Monday, June 22, 2009

1957: Matthews NY Times interview Castro in Sierra

Cuba History Timeline Events
February 17, 1957

New York Times journalist Herbert Matthews asked the US Ambassador to Cuba, Arthur Gardner, to make arrangements so he could interview Fidel Castro in his Sierra Maestra camp, which Castro had solicited though Felipe Pazos. Amb. Gardner obliged, making pre-arrangements with Batista to ensure Matthews could travel in safety and without harassment to Castro’s camp.1 Batista himself approved the request.

On February 17 Frank País brought Matthews to the Sierra Maestra for an interview with Castro and the rebels. The interview, including pictures, was published in the Times as a three part series. It proved that Castro was not dead as the Batista government had claimed.

Mathews' report in the Times had an electrifying effect on Cuban public opinion, since he wrote of Castro “He has strong ideas of liberty, democracy, social justice, the need to restore the Constitution, to hold elections." And reported Castro signified a “new democratic deal” for Cuba and was “anti-Communist... Hundreds of highly respected citizens are helping Señor Castro, [who is offering] a new deal for Cuba, radical, democratic and therefore anti-Communist."

Mathews’ report grossly exaggerated the size and strength of rebel forces, increasing Castro's prestige and credibility among Cubans, who began to see and support the Sierra rebels as a viable force to overthrow Batista. On his April 1959 US tour Castro publicly mocked Matthews, telling an audience at the Washington Press Club how he had conned Matthews into thinking he had many more men than he did.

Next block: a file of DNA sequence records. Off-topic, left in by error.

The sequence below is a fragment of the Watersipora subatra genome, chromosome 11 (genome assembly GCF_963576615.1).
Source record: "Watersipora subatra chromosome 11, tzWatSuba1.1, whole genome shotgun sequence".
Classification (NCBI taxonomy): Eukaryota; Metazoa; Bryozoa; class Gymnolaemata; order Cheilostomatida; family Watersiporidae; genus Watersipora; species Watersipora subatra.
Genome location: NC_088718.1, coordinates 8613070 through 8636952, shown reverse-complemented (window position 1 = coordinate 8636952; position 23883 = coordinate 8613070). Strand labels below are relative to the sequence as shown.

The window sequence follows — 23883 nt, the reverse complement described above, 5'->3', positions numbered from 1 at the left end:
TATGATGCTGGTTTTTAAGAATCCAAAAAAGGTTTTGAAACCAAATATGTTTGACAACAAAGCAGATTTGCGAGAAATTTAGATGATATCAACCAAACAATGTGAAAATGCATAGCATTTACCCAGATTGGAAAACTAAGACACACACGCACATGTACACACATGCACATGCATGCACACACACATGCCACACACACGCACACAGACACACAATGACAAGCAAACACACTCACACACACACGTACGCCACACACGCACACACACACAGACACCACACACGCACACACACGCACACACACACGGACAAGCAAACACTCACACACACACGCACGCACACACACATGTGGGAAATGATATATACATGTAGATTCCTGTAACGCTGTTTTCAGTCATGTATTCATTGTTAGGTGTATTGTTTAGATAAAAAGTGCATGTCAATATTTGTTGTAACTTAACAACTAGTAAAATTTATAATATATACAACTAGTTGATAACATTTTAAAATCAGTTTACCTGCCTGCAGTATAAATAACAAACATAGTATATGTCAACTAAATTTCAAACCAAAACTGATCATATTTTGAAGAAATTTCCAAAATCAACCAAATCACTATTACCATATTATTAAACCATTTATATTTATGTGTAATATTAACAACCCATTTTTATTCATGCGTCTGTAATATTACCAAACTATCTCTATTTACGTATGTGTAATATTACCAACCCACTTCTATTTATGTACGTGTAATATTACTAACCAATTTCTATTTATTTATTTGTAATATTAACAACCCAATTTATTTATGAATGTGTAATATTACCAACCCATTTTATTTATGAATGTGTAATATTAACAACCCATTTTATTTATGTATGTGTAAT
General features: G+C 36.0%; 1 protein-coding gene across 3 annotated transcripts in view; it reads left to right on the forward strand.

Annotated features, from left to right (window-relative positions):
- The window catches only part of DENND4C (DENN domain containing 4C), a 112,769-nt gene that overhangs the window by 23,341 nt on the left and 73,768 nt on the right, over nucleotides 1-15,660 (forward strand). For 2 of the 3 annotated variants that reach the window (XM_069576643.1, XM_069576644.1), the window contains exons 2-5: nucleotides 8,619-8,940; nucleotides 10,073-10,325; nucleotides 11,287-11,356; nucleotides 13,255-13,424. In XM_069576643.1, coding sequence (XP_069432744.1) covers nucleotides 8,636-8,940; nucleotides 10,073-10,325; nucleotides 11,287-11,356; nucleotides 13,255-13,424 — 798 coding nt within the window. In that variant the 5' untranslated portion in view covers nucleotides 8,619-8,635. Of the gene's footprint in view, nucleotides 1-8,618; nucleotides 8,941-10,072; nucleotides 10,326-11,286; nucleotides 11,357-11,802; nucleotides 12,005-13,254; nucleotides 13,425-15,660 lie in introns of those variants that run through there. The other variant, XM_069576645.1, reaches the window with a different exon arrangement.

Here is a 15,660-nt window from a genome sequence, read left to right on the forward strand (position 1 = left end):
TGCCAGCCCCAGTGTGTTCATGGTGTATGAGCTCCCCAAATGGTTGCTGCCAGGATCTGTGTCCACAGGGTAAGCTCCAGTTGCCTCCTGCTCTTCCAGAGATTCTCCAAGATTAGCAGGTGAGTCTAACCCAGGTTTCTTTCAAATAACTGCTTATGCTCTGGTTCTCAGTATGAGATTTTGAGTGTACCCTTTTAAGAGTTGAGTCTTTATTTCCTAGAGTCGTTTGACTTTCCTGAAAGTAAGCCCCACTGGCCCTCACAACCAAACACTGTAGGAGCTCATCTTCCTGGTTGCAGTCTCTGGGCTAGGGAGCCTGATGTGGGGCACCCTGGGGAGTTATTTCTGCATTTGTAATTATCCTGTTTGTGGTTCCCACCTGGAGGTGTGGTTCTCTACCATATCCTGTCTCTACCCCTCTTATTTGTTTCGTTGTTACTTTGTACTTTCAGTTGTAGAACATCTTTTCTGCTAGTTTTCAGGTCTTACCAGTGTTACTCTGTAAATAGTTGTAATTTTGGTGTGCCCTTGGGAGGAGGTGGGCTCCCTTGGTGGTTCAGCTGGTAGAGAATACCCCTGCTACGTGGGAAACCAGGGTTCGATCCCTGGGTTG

Matthews' egregiously distorted and propagandistic reporting of Castro is the subject of a 2006 book by Anthony DePalma: The man who invented Fidel : Cuba, Castro, and Herbert L. Matthews of The New York Times. A review of that book by Ron Radosh comments on the role Matthews desired and played in Castro’s revolution: A Dictator’s Scribe. Another review of DePalma’s book summarizes key elements of the story that Matthews’ reporting obscured and distorted, and the magnitude of the deception: Fidel’s Favorite Propagandist.

One of the most enduring fictions of Matthews’ reporting is that his travel to the Sierra was a dangerous, frightening trip through jungle, evading government troops. The reality is that having personally approved Matthews’ trip, Batista had to take exceptional measures to ensure Matthews’ safety. It would have been his worst nightmare for Matthews’ to be harmed or killed, for which he would have undoubtedly been blamed. In part for fear that the rebels had planned this, Batista not only ordered that his forces not interfere with Matthews, but also had him shadowed by scouts to protect him from attackers if necessary. As it turned out, Castro wanted him as a propagandist not a casualty to blame on Batista. So for different reasons, both armed camps were vested in Matthews’ safe journey- no reporter ever made a less dangerous trip to a guerilla war zone.

1 Ambassador Gardner testified under oath on August 27, 1960 about making arrangements for the trip at Matthews' request before Senate Hearings. The transcripts of these hearings were published in Communist Threat to the U.S. Through the Caribbean US Senate Committee on the Judiciary hearings, Eighty-Sixth Congress, 2nd session, on Aug. 27, 30, 1960; Part 9. pp675-676. These proceedings are available on the web in multiple formats at the Internet Archive.

Herbert Matthews and Castro 1957Matthews (left) interviews Fidel Castro in Sierra Maestra, February 1957
(photo: H.L. Matthews Papers, Rare Book and Manuscript Library, Columbia University)

based on Manuel Márquez-Sterling's Cuba 1952-1959 and
Cuba 1952-1959 Interactive Timeline

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